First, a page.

- Unhappy with your cell-phone provider? Just be glad you're not living in St. Louis or Chicago and using US Cellular. They're selling their operations in those markets to Sprint, which means all of the customers will need to buy new phones. Oh, and Sprint is itself in the middle of a takeover bidding war between Dish Network and Softbank, as it loses half a million customers every three months.
- Can we collect sales taxes online without squishing small businesses? Probably not. In the corner of small retailers: eBay, which obviously has a vested interest in small companies selling small volumes online without big overhead. Amazon, on the other hand, is being forced to collect sales taxes in more and more states as it expands its physical presence, and thus wants everyone else to have to collect them, too. It's understandable that state and local governments want retailers to collect those taxes for them -- it's obviously taking a meaningful bite out of their budgeted revenues. But anyone who's had to deal with government paperwork as a retailer or small business knows that the thought of managing sales-tax collection and distribution for 9,600 different taxing districts is going to be just plain impossible for any seller without a large staff. That means big companies will have a built-in, government-regulated advantage over smaller sellers. That, in effect, is crony capitalism.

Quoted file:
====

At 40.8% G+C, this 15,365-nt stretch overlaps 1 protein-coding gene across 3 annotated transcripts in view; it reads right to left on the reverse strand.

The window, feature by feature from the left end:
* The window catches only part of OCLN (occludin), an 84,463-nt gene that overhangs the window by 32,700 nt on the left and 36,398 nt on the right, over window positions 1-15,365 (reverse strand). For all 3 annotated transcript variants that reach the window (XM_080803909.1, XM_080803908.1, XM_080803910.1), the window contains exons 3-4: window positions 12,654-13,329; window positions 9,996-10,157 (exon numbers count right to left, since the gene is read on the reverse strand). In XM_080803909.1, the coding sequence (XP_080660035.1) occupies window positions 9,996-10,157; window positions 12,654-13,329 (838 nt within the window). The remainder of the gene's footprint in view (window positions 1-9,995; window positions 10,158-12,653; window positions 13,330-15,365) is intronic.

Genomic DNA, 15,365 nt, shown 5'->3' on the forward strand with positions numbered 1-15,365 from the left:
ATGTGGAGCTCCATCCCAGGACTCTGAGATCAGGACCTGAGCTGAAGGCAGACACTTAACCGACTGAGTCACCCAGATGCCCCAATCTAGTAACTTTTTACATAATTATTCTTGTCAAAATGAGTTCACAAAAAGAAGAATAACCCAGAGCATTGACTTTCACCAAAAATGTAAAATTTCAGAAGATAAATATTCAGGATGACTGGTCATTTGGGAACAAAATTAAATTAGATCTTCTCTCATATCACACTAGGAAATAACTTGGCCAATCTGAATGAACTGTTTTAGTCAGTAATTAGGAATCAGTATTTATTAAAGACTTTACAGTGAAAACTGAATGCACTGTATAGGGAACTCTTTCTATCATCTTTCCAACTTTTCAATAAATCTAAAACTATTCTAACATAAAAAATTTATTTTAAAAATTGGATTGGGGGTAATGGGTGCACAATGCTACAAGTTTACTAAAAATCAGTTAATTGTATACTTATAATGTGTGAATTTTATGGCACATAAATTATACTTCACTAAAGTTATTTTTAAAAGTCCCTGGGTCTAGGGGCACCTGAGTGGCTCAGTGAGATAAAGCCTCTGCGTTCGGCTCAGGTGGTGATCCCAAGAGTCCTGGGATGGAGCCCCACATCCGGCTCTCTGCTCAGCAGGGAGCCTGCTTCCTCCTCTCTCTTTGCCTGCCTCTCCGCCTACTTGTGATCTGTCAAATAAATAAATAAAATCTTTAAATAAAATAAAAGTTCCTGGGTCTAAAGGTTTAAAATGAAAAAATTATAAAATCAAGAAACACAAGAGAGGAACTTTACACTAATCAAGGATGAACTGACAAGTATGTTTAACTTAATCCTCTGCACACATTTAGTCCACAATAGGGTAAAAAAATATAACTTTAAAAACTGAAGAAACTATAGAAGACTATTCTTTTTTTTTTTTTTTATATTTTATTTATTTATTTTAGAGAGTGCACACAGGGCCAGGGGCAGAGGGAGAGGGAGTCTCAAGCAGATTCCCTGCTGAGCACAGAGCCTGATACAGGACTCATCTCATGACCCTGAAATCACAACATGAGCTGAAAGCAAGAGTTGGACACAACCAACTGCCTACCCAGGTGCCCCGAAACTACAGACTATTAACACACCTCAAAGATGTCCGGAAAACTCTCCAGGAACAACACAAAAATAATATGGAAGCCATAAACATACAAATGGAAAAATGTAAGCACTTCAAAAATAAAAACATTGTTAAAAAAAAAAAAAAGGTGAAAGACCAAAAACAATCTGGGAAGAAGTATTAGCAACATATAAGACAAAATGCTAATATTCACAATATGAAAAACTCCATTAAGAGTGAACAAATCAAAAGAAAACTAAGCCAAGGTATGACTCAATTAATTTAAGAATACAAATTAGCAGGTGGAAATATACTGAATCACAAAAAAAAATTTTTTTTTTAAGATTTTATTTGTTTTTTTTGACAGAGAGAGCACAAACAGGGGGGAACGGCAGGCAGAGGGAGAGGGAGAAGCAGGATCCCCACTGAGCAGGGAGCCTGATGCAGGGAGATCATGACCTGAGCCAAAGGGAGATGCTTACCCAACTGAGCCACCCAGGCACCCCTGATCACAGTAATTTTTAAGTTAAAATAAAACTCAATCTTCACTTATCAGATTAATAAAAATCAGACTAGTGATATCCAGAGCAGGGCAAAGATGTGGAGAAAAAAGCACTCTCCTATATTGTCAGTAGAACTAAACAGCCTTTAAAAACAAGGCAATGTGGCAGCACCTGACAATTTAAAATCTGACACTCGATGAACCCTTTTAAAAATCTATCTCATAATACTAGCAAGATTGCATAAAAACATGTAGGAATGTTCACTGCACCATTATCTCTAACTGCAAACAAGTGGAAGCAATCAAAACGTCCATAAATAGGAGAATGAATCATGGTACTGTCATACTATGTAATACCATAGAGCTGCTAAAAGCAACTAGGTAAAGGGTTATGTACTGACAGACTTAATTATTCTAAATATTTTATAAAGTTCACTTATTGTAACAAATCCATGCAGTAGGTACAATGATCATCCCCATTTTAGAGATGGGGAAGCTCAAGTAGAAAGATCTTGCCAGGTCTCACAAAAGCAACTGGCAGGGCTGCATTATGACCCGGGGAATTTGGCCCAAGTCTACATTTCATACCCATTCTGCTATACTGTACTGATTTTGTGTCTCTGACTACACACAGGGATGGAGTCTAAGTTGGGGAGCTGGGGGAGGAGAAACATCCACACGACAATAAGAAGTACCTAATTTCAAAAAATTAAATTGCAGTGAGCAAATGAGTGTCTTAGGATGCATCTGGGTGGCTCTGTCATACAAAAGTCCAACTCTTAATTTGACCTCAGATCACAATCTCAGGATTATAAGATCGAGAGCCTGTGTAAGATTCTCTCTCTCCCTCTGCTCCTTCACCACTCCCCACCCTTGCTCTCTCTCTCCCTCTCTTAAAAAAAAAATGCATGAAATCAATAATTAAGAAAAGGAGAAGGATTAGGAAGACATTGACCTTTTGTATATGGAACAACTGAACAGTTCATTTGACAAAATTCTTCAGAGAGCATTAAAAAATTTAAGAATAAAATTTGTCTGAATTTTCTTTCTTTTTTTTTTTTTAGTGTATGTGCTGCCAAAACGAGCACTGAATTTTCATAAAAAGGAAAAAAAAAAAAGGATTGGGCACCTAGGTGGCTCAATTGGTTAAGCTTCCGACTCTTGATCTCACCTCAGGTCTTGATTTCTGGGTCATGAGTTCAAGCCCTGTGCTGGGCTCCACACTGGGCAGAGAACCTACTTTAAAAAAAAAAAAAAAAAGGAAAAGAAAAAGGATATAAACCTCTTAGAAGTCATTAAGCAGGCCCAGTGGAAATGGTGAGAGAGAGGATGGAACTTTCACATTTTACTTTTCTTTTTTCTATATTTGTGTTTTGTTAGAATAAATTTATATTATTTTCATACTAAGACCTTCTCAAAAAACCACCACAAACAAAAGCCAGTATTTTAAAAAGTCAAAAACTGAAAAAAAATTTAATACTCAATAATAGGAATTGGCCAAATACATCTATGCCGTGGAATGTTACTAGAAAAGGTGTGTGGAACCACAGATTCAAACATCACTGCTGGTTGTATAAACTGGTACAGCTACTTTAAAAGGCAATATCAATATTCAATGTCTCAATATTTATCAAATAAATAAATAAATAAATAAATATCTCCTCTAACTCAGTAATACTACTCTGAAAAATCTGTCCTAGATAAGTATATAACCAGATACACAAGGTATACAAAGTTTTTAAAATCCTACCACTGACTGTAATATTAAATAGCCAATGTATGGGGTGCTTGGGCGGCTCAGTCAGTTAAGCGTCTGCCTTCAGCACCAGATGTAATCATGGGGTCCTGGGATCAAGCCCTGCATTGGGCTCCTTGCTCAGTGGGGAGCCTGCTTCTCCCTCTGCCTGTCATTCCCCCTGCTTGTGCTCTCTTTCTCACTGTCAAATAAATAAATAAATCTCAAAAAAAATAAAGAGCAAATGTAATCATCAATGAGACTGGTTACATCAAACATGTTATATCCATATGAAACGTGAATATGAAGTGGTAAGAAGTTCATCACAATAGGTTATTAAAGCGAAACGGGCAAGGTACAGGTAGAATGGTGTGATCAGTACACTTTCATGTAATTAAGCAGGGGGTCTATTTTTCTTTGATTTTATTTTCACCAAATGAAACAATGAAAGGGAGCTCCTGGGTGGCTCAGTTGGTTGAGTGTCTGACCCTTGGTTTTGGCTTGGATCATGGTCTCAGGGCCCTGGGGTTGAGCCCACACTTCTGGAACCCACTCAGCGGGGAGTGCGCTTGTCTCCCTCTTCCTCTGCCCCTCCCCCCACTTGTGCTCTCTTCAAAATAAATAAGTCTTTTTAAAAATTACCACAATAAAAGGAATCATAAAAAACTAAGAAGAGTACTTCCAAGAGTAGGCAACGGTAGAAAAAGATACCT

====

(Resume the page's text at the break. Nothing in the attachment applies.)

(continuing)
- Do you have a plan for your passwords in case you get hit by a bus? If not, make one. All it takes is a sheet of paper and a safe hiding place. You don't even have to make up the sheet of paper.
- Should we be excited that Facebook is building a data center in Altoona? Well, it might give us a little boost in our technology street cred, but with 31 jobs, it's not exactly going to turn this into the Bay Area. And if it requires $18 million in taxpayer-funded incentive packages to build, then we should perhaps show some restraint in our celebration.
- Microsoft thinks privacy expectations give it an edge over Google. Maybe. But it may also be too late for anyone to make privacy issues a true selling point; people in many case have just given up altogether and give away all of their personal information to anyone who comes asking for it.